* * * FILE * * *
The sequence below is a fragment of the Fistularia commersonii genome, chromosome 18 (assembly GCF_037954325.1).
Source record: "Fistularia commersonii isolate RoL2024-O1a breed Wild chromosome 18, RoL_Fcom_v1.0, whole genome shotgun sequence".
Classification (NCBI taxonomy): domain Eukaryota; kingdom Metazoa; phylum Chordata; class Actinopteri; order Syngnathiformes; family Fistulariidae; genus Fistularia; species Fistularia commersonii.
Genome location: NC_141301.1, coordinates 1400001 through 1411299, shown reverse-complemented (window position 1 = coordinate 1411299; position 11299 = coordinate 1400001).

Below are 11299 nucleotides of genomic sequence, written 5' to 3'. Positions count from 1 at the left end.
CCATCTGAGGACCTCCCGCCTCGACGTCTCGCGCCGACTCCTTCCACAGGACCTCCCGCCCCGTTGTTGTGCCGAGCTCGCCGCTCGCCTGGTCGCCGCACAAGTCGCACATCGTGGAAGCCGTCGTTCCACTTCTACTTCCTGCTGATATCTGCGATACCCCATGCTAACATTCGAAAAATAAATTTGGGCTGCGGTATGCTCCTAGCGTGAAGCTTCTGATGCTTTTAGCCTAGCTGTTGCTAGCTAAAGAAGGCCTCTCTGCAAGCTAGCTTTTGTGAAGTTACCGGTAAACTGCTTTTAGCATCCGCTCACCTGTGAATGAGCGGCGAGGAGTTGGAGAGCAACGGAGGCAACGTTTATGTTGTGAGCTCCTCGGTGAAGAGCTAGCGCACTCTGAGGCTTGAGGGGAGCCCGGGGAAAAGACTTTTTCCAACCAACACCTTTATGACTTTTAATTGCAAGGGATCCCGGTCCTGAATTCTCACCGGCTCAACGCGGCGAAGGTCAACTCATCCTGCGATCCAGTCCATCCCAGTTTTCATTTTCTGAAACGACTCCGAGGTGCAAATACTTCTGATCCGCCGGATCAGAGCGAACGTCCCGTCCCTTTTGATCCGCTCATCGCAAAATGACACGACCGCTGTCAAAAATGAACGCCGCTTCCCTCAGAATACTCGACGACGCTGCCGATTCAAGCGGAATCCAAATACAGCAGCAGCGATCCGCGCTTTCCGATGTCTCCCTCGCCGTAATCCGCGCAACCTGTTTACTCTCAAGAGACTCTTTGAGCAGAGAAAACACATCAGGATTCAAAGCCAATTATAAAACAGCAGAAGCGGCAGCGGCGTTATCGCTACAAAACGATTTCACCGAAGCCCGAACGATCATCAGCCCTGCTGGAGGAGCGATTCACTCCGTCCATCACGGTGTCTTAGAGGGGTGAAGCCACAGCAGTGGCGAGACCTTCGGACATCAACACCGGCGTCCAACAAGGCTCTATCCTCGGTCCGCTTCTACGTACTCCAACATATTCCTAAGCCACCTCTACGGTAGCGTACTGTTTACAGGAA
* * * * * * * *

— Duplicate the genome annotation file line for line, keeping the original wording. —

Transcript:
The sequence below is a fragment of the Fistularia commersonii genome, chromosome 18 (assembly GCF_037954325.1).
Source record: "Fistularia commersonii isolate RoL2024-O1a breed Wild chromosome 18, RoL_Fcom_v1.0, whole genome shotgun sequence".
Classification (NCBI taxonomy): domain Eukaryota; kingdom Metazoa; phylum Chordata; class Actinopteri; order Syngnathiformes; family Fistulariidae; genus Fistularia; species Fistularia commersonii.
Genome location: NC_141301.1, coordinates 1400001 through 1411299, shown reverse-complemented (window position 1 = coordinate 1411299; position 11299 = coordinate 1400001).

Below are 11299 nucleotides of genomic sequence, written 5' to 3'. Positions count from 1 at the left end.
CCATCTGAGGACCTCCCGCCTCGACGTCTCGCGCCGACTCCTTCCACAGGACCTCCCGCCCCGTTGTTGTGCCGAGCTCGCCGCTCGCCTGGTCGCCGCACAAGTCGCACATCGTGGAAGCCGTCGTTCCACTTCTACTTCCTGCTGATATCTGCGATACCCCATGCTAACATTCGAAAAATAAATTTGGGCTGCGGTATGCTCCTAGCGTGAAGCTTCTGATGCTTTTAGCCTAGCTGTTGCTAGCTAAAGAAGGCCTCTCTGCAAGCTAGCTTTTGTGAAGTTACCGGTAAACTGCTTTTAGCATCCGCTCACCTGTGAATGAGCGGCGAGGAGTTGGAGAGCAACGGAGGCAACGTTTATGTTGTGAGCTCCTCGGTGAAGAGCTAGCGCACTCTGAGGCTTGAGGGGAGCCCGGGGAAAAGACTTTTTCCAACCAACACCTTTATGACTTTTAATTGCAAGGGATCCCGGTCCTGAATTCTCACCGGCTCAACGCGGCGAAGGTCAACTCATCCTGCGATCCAGTCCATCCCAGTTTTCATTTTCTGAAACGACTCCGAGGTGCAAATACTTCTGATCCGCCGGATCAGAGCGAACGTCCCGTCCCTTTTGATCCGCTCATCGCAAAATGACACGACCGCTGTCAAAAATGAACGCCGCTTCCCTCAGAATACTCGACGACGCTGCCGATTCAAGCGGAATCCAAATACAGCAGCAGCGATCCGCGCTTTCCGATGTCTCCCTCGCCGTAATCCGCGCAACCTGTTTACTCTCAAGAGACTCTTTGAGCAGAGAAAACACATCAGGATTCAAAGCCAATTATAAAACAGCAGAAGCGGCAGCGGCGTTATCGCTACAAAACGATTTCACCGAAGCCCGAACGATCATCAGCCCTGCTGGAGGAGCGATTCACTCCGTCCATCACGGTGTCTTAGAGGGGTGAAGCCACAGCAGTGGCGAGACCTTCGGACATCAACACCGGCGTCCAACAAGGCTCTATCCTCGGTCCGCTTCTACGTACTCCAACATATTCCTAAGCCACCTCTACGGTAGCGTACTGTTTACAGGAA